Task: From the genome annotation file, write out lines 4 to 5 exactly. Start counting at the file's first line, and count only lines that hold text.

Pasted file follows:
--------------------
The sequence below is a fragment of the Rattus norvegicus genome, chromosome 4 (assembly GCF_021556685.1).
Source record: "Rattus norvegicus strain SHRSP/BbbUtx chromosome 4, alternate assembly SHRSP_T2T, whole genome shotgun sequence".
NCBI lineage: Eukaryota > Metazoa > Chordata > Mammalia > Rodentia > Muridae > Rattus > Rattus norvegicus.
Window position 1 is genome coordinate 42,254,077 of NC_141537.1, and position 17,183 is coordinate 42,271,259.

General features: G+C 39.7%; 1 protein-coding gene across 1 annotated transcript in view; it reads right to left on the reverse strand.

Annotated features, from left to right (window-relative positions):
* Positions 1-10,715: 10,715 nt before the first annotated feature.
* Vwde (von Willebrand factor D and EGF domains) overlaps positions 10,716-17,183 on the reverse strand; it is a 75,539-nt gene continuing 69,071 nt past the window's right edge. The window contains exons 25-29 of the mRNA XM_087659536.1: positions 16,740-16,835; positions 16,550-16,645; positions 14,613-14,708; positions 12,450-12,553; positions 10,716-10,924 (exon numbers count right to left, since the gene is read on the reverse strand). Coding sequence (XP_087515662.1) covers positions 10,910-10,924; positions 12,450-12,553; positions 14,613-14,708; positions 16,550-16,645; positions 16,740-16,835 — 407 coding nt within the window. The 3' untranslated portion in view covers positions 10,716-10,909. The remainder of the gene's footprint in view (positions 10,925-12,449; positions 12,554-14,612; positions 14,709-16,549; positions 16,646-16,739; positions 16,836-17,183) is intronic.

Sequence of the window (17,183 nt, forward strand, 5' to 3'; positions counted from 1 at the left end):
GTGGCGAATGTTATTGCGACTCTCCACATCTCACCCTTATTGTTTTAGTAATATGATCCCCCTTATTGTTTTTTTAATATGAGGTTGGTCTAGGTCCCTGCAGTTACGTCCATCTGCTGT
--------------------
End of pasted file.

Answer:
Window position 1 is genome coordinate 42,254,077 of NC_141537.1, and position 17,183 is coordinate 42,271,259.

General features: G+C 39.7%; 1 protein-coding gene across 1 annotated transcript in view; it reads right to left on the reverse strand.